The concert by The Sound of Salzburg Show was a mix of nostalgia and mellow, burnished sound
There’s a wonderfully still moment at the start of your favourite musical. It’s when the lights dim and you are visited by ghosts from a childhood past. Memories of a rainy day when the film was screened in school, the cobblestone lanes of a quaint town framed by the Alps, an imposing fortress, an ancient abbey, a Baroque church, a turquoise river and a composer whose music headlines festivals around the world. And although you know the truth about the Von Trapp family you are tricked once again through the whimsical magic of Rodgers and Hammerstein into being “blessed with the Sound of Music”.
Wolfgang Amadeus Mozart has for long been celebrated as a global brand and his magnificent symphonies put his hometown Salzburg on the map of the world. Another export from this town, the 1965 Robert Wise film Sound Of Music went on to win acclaim and continues to evoke nostalgia in those who’ve watched it unceasingly all their growing-up years.
This was why Bala J. Raman, the past president of the Rotary Club of Madras East decided to invite The Sound Of Salzburg Show to perform in the city for a charity concert at The Music Academy. The dinner show has been one of the most famous in Salzburg since 1991 and has birthed a wonderful sing-along movement.
Founded by Franz Langer, pianist and director, the show was first thought of when he “witnessed tourists crowding around the gazebo where Liesel and Rolf dance”. Since then the show has travelled to 27 countries performing songs not only from the film but also Austrian folk music, operettas and merry tunes and melodies by Mozart.
The stage had no mountain ranges, rippling brooks or baronial pile but when Christa Hermetsberger hit the high C in ‘The Hills Are Alive’ you immediately recognised the novice who went on to become a governess to the Von Trapp children. Christa cavorted through the cloisters in her dirndl with her fulsome voice and ready smile and eased gently into ‘I Have Confidence’. The interactive ‘Do-Re-Mi’ that followed had all five choir members, Max Prodinger, Diana Paul, Alois Pillichshammer and Agnieszka Lis voicing their parts back and forth in perfect harmony. ‘My Favourite Things’ was followed by Max, a gold standard tenor singing ‘The Land of Smiles’ from Franz Lehar’s operetta The Merry Widow and ‘My Lips, So Hot Are Their Kisses’ from Lehar’s Giuditta.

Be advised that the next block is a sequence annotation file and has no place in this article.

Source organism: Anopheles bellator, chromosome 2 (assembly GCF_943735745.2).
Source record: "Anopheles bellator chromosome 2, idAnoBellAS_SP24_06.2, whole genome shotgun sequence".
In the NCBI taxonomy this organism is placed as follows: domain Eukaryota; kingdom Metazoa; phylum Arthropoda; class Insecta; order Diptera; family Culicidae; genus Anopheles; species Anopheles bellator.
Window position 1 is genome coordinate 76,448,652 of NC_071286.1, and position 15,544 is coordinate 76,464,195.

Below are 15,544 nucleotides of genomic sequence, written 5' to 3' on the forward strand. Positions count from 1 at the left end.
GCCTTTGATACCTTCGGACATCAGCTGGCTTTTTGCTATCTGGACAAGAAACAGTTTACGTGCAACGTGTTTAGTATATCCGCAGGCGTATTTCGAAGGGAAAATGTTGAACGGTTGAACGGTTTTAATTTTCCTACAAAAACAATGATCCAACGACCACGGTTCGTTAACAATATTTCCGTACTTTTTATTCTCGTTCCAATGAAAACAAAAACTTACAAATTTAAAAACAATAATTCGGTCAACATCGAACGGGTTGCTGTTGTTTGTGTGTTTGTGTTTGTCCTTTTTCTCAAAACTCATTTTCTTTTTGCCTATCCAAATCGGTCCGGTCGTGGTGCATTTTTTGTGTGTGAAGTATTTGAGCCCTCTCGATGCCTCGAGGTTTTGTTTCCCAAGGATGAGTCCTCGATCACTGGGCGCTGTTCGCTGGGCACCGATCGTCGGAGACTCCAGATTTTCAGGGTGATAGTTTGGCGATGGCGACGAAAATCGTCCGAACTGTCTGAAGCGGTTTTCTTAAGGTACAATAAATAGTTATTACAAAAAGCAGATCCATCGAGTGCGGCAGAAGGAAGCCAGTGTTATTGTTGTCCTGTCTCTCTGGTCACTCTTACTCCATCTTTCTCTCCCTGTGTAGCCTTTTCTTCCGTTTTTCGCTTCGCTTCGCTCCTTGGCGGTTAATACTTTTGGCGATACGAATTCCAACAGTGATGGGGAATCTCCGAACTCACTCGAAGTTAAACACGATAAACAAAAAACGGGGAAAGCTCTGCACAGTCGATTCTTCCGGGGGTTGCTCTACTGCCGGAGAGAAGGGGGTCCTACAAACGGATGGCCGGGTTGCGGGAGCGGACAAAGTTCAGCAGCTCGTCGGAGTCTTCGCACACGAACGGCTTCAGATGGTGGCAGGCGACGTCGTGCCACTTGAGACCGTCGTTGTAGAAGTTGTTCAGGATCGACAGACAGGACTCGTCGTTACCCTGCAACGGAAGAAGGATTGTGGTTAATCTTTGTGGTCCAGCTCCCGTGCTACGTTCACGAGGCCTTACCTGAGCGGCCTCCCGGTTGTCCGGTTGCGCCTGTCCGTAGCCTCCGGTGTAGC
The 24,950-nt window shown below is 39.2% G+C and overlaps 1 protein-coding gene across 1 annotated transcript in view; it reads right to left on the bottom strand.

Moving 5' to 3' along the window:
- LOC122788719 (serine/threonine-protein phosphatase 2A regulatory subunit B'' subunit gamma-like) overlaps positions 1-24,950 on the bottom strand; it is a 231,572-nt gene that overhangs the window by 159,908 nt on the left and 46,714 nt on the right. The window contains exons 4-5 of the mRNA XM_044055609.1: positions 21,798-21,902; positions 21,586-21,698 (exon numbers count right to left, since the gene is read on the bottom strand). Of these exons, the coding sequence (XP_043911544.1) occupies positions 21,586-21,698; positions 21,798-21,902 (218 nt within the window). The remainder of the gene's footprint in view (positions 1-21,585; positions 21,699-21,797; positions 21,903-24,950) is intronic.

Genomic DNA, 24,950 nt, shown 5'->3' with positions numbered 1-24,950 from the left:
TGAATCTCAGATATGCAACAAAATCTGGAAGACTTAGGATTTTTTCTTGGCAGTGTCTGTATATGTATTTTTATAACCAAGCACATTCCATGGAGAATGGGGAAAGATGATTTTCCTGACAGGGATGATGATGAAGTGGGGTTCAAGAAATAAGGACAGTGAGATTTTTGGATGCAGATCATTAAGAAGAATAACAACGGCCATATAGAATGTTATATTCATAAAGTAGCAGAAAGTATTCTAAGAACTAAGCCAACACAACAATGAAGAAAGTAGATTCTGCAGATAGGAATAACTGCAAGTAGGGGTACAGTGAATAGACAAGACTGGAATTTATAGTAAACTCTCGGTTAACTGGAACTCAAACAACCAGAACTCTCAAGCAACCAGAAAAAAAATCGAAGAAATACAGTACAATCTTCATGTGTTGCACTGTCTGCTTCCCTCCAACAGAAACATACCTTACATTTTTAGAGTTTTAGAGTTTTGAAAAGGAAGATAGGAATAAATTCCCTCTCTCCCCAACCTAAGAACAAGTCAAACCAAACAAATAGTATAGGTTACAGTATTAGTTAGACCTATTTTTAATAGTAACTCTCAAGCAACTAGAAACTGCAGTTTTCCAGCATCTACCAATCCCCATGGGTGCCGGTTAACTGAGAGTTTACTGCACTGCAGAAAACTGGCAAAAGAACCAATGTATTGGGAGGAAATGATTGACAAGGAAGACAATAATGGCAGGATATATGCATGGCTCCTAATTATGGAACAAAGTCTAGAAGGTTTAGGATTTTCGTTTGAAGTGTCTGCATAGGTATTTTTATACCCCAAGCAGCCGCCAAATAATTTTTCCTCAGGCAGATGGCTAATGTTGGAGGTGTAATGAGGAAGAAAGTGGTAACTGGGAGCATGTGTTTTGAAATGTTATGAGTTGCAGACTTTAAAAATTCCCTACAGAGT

An upbeat a capella version of Mozart’s Eine Kleine Nachtmusik was followed by Agnieszka rendering Cherubino’s aria ‘Voi che sapete’ (The Marriage of Figaro) in the voice of an angel.
Max’s rendering of ‘La ci darem la mano’ (Don Giovanni) in an operatic baritone was laced by Langer’s delicate pianism. Franz Alexander Langer sang the inspirational ‘Climb Every Mountain’ with a touch of the blues and then returned to the keyboard to accompany a couple of nuns (Agnieszka and Christa) in habits and wimples who sing the unforgettable ‘How Do You Solve A Problem Like Maria?’ Alois and Diana then danced and sang the appealing ‘Sixteen Going On Seventeen’ with a touch of Langer Jr.’s rich instrumentation.
Austrian folk songs, the inimitable ‘Valderi Valdera’, the Landler folk dance, Christa’s and Franz’s Sr.’s ‘Something Good’, the yodelling ‘Lonely Goatherd’, the poignant ‘Edelweiss’ all crowded into the latter half of the concert. Dance, dynamics and vibrato created the warm sound of ‘So Long Farewell’ as the members peeled off from the stage.
Scripted banter, candour and zest along with incredible music and decorous voices marked a concert that was more than just ‘a wave upon the sand’, more than a just a ‘moonbeam in your hand’. It was a solid touchable survival from the best years of our lives.